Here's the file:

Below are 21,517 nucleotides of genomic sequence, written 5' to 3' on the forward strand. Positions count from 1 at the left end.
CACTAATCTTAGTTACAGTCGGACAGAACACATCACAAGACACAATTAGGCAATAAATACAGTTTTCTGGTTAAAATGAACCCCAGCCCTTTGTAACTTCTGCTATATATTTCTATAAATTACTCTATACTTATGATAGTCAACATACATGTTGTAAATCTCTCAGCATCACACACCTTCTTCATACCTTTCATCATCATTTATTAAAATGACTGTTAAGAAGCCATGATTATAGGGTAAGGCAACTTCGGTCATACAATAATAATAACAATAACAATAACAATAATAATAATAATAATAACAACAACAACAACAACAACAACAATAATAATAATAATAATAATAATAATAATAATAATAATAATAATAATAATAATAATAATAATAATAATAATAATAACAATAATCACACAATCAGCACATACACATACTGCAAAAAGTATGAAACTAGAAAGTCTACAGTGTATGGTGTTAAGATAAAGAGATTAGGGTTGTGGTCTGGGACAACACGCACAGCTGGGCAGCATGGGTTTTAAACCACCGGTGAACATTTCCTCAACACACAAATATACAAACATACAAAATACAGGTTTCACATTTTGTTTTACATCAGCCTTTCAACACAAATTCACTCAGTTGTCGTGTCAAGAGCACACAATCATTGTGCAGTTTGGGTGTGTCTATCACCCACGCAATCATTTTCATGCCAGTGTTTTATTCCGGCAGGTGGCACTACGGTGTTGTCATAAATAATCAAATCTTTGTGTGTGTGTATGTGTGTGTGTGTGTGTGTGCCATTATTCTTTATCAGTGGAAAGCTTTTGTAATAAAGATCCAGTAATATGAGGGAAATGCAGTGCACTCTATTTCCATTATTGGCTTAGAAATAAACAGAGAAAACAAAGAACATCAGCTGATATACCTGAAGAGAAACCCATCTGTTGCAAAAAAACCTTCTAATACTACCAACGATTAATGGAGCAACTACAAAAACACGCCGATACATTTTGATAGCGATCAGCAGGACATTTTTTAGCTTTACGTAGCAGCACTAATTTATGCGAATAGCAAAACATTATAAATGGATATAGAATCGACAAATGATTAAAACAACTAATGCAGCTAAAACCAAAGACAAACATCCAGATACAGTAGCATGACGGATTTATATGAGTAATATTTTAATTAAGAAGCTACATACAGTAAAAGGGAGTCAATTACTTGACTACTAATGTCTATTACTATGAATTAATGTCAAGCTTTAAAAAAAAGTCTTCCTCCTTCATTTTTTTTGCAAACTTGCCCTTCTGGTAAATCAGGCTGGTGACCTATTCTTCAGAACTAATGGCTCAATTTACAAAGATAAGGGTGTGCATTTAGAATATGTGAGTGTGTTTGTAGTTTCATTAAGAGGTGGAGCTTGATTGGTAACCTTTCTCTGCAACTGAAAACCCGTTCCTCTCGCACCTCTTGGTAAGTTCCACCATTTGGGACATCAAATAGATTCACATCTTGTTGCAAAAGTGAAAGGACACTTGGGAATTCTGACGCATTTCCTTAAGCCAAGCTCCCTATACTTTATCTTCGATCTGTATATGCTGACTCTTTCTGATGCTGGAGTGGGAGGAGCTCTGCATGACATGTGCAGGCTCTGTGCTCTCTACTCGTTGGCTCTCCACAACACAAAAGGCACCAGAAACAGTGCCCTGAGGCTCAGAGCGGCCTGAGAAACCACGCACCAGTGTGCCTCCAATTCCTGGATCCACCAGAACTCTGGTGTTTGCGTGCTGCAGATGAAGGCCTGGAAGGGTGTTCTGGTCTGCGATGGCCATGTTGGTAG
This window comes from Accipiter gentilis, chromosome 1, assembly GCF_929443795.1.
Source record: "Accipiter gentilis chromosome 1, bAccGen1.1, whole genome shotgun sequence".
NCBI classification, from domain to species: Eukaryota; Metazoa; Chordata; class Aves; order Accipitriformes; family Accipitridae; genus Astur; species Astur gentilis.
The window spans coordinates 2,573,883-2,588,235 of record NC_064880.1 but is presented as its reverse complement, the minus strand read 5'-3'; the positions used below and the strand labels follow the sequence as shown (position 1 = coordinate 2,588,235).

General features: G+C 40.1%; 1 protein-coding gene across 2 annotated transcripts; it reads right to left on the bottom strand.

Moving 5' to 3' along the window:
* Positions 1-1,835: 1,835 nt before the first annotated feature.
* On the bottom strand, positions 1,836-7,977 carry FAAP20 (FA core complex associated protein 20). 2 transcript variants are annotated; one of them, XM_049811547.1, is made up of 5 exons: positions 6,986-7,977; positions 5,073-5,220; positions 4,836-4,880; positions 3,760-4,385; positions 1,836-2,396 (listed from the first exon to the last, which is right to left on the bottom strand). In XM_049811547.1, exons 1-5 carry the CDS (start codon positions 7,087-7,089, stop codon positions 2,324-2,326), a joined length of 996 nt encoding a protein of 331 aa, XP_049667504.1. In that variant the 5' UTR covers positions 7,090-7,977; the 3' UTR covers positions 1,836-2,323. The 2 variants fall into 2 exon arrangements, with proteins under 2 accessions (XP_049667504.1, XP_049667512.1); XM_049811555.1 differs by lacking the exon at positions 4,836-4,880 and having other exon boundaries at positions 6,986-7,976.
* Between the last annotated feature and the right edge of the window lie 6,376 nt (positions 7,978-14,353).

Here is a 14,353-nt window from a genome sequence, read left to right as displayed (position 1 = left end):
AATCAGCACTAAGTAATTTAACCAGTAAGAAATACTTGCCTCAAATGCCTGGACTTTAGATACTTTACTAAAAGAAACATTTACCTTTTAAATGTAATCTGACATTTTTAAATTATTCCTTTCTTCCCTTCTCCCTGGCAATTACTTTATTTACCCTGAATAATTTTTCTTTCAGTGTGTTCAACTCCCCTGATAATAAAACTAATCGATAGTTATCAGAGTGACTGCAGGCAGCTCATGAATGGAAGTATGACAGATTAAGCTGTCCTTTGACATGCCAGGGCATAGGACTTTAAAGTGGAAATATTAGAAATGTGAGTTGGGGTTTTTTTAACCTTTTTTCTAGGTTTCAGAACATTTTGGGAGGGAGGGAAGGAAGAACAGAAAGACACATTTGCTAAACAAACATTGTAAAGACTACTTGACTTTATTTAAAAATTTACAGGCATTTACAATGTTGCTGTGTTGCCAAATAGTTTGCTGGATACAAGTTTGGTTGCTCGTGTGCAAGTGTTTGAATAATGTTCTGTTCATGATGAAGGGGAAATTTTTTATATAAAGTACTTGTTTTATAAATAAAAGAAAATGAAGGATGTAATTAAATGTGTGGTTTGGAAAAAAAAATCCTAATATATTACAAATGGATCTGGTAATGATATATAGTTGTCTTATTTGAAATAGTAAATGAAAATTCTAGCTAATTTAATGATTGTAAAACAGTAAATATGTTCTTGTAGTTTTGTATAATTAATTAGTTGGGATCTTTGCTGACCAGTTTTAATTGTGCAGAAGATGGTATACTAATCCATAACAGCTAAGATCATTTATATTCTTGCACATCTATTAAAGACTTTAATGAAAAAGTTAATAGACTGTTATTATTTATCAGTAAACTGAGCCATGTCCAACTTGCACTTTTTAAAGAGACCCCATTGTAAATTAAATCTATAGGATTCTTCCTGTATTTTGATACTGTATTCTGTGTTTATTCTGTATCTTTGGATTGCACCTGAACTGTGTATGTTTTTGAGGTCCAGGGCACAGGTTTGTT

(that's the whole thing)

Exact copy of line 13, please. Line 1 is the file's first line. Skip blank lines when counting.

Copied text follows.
AATCAGCACTAAGTAATTTAACCAGTAAGAAATACTTGCCTCAAATGCCTGGACTTTAGATACTTTACTAAAAGAAACATTTACCTTTTAAATGTAATCTGACATTTTTAAATTATTCCTTTCTTCCCTTCTCCCTGGCAATTACTTTATTTACCCTGAATAATTTTTCTTTCAGTGTGTTCAACTCCCCTGATAATAAAACTAATCGATAGTTATCAGAGTGACTGCAGGCAGCTCATGAATGGAAGTATGACAGATTAAGCTGTCCTTTGACATGCCAGGGCATAGGACTTTAAAGTGGAAATATTAGAAATGTGAGTTGGGGTTTTTTTAACCTTTTTTCTAGGTTTCAGAACATTTTGGGAGGGAGGGAAGGAAGAACAGAAAGACACATTTGCTAAACAAACATTGTAAAGACTACTTGACTTTATTTAAAAATTTACAGGCATTTACAATGTTGCTGTGTTGCCAAATAGTTTGCTGGATACAAGTTTGGTTGCTCGTGTGCAAGTGTTTGAATAATGTTCTGTTCATGATGAAGGGGAAATTTTTTATATAAAGTACTTGTTTTATAAATAAAAGAAAATGAAGGATGTAATTAAATGTGTGGTTTGGAAAAAAAAATCCTAATATATTACAAATGGATCTGGTAATGATATATAGTTGTCTTATTTGAAATAGTAAATGAAAATTCTAGCTAATTTAATGATTGTAAAACAGTAAATATGTTCTTGTAGTTTTGTATAATTAATTAGTTGGGATCTTTGCTGACCAGTTTTAATTGTGCAGAAGATGGTATACTAATCCATAACAGCTAAGATCATTTATATTCTTGCACATCTATTAAAGACTTTAATGAAAAAGTTAATAGACTGTTATTATTTATCAGTAAACTGAGCCATGTCCAACTTGCACTTTTTAAAGAGACCCCATTGTAAATTAAATCTATAGGATTCTTCCTGTATTTTGATACTGTATTCTGTGTTTATTCTGTATCTTTGGATTGCACCTGAACTGTGTATGTTTTTGAGGTCCAGGGCACAGGTTTGTT